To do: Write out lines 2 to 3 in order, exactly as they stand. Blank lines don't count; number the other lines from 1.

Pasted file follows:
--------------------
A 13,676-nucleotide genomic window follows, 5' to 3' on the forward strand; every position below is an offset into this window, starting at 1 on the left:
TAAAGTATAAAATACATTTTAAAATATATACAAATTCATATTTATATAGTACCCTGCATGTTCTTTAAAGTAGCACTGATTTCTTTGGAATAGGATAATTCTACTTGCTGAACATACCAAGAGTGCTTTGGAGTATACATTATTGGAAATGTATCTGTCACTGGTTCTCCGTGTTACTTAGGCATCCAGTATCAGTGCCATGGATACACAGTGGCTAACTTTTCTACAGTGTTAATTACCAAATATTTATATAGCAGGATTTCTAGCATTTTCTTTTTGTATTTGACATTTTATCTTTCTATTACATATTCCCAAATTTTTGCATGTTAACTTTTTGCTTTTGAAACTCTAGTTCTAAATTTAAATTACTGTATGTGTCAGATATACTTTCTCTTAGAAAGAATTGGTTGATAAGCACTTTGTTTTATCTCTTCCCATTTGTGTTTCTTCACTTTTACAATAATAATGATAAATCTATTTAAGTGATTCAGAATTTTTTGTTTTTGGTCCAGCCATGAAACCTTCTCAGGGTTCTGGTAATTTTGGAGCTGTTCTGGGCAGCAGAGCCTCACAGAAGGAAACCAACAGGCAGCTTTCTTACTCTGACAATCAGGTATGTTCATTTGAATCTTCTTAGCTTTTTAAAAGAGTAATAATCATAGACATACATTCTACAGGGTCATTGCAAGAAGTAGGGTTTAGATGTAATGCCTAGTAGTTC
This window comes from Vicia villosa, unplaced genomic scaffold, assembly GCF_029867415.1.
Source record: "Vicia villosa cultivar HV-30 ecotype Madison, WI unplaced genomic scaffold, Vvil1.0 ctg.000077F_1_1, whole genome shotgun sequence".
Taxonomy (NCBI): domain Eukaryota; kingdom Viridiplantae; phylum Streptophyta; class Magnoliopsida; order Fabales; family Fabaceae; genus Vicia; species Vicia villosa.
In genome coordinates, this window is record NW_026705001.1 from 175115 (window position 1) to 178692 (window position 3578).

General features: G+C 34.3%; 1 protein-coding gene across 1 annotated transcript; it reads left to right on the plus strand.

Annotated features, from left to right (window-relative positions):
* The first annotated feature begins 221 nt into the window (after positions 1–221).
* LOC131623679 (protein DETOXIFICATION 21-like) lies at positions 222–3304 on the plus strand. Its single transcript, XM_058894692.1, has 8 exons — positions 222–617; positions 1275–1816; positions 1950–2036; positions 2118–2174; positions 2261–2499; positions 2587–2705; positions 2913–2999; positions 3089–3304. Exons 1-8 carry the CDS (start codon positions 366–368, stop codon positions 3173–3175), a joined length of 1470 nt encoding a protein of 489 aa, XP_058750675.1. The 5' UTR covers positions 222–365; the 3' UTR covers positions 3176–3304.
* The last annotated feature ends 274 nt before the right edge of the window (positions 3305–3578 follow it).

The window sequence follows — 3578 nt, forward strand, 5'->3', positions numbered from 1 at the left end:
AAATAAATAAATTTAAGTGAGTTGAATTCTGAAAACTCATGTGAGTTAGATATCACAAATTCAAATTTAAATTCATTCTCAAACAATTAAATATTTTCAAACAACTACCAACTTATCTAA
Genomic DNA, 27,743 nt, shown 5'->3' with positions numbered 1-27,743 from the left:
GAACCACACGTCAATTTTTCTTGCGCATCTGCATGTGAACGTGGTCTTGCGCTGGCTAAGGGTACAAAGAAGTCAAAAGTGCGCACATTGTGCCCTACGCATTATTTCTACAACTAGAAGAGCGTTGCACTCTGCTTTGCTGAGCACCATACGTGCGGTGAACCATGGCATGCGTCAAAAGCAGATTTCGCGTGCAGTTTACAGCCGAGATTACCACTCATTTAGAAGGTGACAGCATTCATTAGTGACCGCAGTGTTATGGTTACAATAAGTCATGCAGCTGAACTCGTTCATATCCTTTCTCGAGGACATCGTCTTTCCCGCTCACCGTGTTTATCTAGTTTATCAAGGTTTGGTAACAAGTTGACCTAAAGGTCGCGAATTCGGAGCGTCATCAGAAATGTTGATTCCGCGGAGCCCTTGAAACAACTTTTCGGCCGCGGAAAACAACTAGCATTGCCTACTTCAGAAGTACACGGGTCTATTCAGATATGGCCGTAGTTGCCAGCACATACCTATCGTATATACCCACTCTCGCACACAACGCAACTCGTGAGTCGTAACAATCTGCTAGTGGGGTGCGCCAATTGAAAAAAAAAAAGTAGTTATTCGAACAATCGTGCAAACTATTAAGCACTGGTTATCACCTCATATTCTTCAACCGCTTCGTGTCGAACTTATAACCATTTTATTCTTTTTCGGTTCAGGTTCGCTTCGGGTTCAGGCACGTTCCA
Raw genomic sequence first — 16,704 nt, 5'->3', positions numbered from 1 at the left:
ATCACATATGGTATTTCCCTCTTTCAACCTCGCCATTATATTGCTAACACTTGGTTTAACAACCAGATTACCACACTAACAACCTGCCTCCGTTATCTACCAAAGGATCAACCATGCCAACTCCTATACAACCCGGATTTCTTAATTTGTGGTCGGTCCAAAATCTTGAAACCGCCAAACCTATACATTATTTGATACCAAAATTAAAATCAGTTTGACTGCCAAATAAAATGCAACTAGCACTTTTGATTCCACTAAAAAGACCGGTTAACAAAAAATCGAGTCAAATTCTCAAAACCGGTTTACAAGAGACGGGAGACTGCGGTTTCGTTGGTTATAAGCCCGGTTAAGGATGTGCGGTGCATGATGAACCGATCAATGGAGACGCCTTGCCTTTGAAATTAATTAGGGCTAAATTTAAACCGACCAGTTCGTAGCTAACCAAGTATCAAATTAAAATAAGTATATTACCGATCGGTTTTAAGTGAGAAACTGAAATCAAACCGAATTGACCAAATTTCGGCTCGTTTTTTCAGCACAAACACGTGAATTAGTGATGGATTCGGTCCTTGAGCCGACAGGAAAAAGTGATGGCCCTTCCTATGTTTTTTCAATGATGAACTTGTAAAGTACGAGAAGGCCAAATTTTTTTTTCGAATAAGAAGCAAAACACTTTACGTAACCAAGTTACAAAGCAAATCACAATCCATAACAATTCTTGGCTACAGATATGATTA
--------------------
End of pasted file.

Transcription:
TAAAGTATAAAATACATTTTAAAATATATACAAATTCATATTTATATAGTACCCTGCATGTTCTTTAAAGTAGCACTGATTTCTTTGGAATAGGATAATTCTACTTGCTGAACATACCAAGAGTGCTTTGGAGTATACATTATTGGAAATGTATCTGTCACTGGTTCTCCGTGTTACTTAGGCATCCAGTATCAGTGCCATGGATACACAGTGGCTAACTTTTCTACAGTGTTAATTACCAAATATTTATATAGCAGGATTTCTAGCATTTTCTTTTTGTATTTGACATTTTATCTTTCTATTACATATTCCCAAATTTTTGCATGTTAACTTTTTGCTTTTGAAACTCTAGTTCTAAATTTAAATTACTGTATGTGTCAGATATACTTTCTCTTAGAAAGAATTGGTTGATAAGCACTTTGTTTTATCTCTTCCCATTTGTGTTTCTTCACTTTTACAATAATAATGATAAATCTATTTAAGTGATTCAGAATTTTTTGTTTTTGGTCCAGCCATGAAACCTTCTCAGGGTTCTGGTAATTTTGGAGCTGTTCTGGGCAGCAGAGCCTCACAGAAGGAAACCAACAGGCAGCTTTCTTACTCTGACAATCAGGTATGTTCATTTGAATCTTCTTAGCTTTTTAAAAGAGTAATAATCATAGACATACATTCTACAGGGTCATTGCAAGAAGTAGGGTTTAGATGTAATGCCTAGTAGTTC
This window comes from Vicia villosa, unplaced genomic scaffold, assembly GCF_029867415.1.